I was quite shocked the other day. Talking to an extremely high-ranking ad person, I found out how disillusioned he was with the ads themselves. The business still fascinated him - as well it should, it's a fascinating one - but he found "the games that advertising plays, the archness, the self-regard on the part of we, the ad creators, seems to me to be so irrelevant".
Maybe he's right. Often, I was surprised by the force field that some of my creative colleagues believed existed around their work, as if there was a frame around their ads compelling attention: the only point of buying that day's newspaper or watching that evening's television. I remember a copywriter I thought so good as to employ at three different agencies - and I still think he's excellent - once presenting a script to me with the irresistible pre-sell "the great thing about this commercial is that nothing happens!". Indeed, it didn't. For 30 seconds (or, if he'd had his way, 60) we were to be asked to watch an empty bar top and a beer pump that didn't move. "Busby Berkeley, eat your heart out," I muttered to myself. At the very end of this unrestrained extravaganza, a voiceover would intone something pompous, and we were all to fall back exhausted on our sofas, slapping our foreheads, emotionally wrung out. And we were going to do it the next night, and the night after that.
He just couldn't accept my misgivings. He truly believed that people were sufficiently interested in advertising for its own sake to see that his commercial's overwhelming impact was simply that it wasn't like other ads, that its very difference would be their criterion: "Ooh, I've never seen an ad like that before, all the others are full of noise and action; this one isn't - there's posh! I'd better pay attention ..."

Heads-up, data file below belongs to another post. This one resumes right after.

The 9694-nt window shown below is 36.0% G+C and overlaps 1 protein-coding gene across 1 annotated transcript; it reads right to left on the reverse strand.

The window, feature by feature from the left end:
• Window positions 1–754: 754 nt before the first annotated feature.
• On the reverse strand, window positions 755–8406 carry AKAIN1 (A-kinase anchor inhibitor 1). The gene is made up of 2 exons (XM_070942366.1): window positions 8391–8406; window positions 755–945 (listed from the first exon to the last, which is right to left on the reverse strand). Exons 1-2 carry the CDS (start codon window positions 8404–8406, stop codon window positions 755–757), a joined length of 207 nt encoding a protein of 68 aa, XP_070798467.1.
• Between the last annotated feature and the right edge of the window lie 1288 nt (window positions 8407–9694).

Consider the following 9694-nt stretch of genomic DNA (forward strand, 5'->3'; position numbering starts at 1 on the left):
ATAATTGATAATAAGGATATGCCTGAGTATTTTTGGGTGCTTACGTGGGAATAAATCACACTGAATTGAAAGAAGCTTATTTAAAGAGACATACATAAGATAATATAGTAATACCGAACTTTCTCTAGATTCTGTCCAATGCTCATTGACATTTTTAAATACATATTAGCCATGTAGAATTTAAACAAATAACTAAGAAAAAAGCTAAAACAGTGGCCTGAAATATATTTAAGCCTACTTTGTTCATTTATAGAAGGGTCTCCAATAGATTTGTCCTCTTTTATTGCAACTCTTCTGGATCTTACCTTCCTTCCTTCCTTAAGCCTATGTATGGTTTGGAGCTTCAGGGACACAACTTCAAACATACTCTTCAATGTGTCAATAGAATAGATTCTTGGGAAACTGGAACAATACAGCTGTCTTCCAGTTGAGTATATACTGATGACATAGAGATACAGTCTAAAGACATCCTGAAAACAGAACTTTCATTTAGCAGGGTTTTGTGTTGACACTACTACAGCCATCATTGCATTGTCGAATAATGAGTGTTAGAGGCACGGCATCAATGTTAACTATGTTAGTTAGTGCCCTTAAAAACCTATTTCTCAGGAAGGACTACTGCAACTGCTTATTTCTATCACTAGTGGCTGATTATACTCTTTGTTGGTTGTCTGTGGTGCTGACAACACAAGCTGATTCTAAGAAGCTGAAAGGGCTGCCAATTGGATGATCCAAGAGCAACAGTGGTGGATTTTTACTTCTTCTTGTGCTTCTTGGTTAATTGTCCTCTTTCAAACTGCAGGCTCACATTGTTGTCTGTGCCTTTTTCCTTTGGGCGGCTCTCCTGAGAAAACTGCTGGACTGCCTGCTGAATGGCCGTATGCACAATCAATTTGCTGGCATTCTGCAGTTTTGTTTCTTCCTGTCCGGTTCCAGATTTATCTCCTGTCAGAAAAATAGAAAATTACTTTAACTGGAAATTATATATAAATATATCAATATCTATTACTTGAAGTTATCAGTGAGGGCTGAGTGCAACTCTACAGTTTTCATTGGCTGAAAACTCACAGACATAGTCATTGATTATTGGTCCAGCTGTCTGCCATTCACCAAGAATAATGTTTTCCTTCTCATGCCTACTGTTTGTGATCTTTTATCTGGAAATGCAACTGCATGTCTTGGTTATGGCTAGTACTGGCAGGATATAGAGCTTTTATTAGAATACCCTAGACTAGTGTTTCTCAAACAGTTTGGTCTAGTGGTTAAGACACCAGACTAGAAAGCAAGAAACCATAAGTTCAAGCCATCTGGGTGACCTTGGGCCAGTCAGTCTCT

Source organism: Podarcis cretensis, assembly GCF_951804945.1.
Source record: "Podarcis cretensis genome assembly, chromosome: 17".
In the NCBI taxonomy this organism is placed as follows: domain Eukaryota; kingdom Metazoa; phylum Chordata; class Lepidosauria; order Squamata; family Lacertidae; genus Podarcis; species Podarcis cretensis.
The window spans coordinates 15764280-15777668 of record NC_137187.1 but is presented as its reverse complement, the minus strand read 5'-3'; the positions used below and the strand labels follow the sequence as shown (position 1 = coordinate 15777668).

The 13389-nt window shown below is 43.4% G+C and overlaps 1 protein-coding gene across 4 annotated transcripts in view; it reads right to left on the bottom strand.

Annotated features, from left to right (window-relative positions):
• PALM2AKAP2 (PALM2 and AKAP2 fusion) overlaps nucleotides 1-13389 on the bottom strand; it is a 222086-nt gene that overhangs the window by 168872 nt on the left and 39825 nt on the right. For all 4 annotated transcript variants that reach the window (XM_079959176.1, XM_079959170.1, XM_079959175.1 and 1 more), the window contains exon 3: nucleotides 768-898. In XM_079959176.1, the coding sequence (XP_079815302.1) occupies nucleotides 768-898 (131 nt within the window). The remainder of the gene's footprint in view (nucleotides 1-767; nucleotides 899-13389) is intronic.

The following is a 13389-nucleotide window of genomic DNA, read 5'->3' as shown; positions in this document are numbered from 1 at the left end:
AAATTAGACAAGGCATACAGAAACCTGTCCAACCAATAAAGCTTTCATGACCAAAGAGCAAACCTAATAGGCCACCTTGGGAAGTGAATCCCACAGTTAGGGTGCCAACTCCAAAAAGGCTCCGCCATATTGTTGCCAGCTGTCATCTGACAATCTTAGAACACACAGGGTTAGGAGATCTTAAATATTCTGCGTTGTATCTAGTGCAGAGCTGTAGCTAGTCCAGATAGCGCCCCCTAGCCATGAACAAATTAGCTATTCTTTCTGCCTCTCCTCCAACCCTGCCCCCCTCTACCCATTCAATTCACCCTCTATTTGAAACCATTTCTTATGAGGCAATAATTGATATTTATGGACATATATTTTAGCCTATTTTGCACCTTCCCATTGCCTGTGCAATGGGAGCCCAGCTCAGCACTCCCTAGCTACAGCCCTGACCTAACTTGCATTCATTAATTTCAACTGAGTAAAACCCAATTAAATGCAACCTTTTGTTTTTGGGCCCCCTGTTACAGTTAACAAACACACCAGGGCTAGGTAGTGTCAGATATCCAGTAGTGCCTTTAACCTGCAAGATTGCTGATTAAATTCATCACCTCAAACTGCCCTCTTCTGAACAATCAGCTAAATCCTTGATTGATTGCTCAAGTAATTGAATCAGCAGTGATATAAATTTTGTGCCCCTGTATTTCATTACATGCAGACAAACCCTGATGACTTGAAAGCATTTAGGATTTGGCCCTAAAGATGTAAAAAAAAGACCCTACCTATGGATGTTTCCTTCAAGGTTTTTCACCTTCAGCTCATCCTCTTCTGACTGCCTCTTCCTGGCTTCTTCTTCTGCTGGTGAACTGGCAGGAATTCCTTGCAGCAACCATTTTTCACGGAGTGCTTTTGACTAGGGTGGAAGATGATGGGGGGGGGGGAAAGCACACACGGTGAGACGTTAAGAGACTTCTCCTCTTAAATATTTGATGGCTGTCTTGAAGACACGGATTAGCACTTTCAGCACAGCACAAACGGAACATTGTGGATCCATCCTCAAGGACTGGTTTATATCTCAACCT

He was an advertising Jihadist. It's what made him simultaneously very, very good and very, very bad at advertising. He knew, like the people around the tables at those Saturday night advertising dinner parties in Clapham and Belsize Park and Hammersmith, exactly who was doing what on which account with which agency and with which director - and usually how wrong they were getting it.
But to paraphrase Kipling: "What does he of advertising know who only advertising knows?" He was like so many valuable advertising people, he knew how to create fascinating and persuasive advertising - with the odd aberration - but who also knew how to impress the dinner tables of Clapham and Putney, forgetting what they are supposed to be doing is impressing me.
For many years now, I have owned a Range Rover or a Discovery, and now I have a Freelander. I got into the large vehicle habit when my family of four-plus-dog were small and went to Wales regularly for weekends. I wanted the reassurance of knowing that as they drove down a rainy M4 on a squally night in winter, they were in a car that could cope.
Now I'm shocked at the opprobrium heaped on my head, from the dignified tones of Ken Livingstone accusing me of being an "idiot" for driving a 4x4 to any critic who doesn't understand the difference between engine size and traction system. And I look to advertising (and PR - but don't get me started) to defend me, because, surely in the messages they use to attract new customers, they'll defend my choice and to some extent, silence the critics.
But the one thing - almost the only thing - that Land Rover advertising has consistently told me over the past few years is the one thing that all we Brits atavistically know already - that Land Rovers are rugged and that they open up the wilderness.
And to counter the growing environmental lobby, what do 4x4 advertisers present? Vehicles hurtling across the baked earth and mountain streams of the wilderness, throwing up the dust of the savannah. Talk about pouring oil on burning carbon. BMW must be so relieved that the 4x4 has replaced its marque as the target of choice for driver, cyclist and pedestrian abuse. Ironically, if you compare the fuel consumption of the two types, you won't find much difference.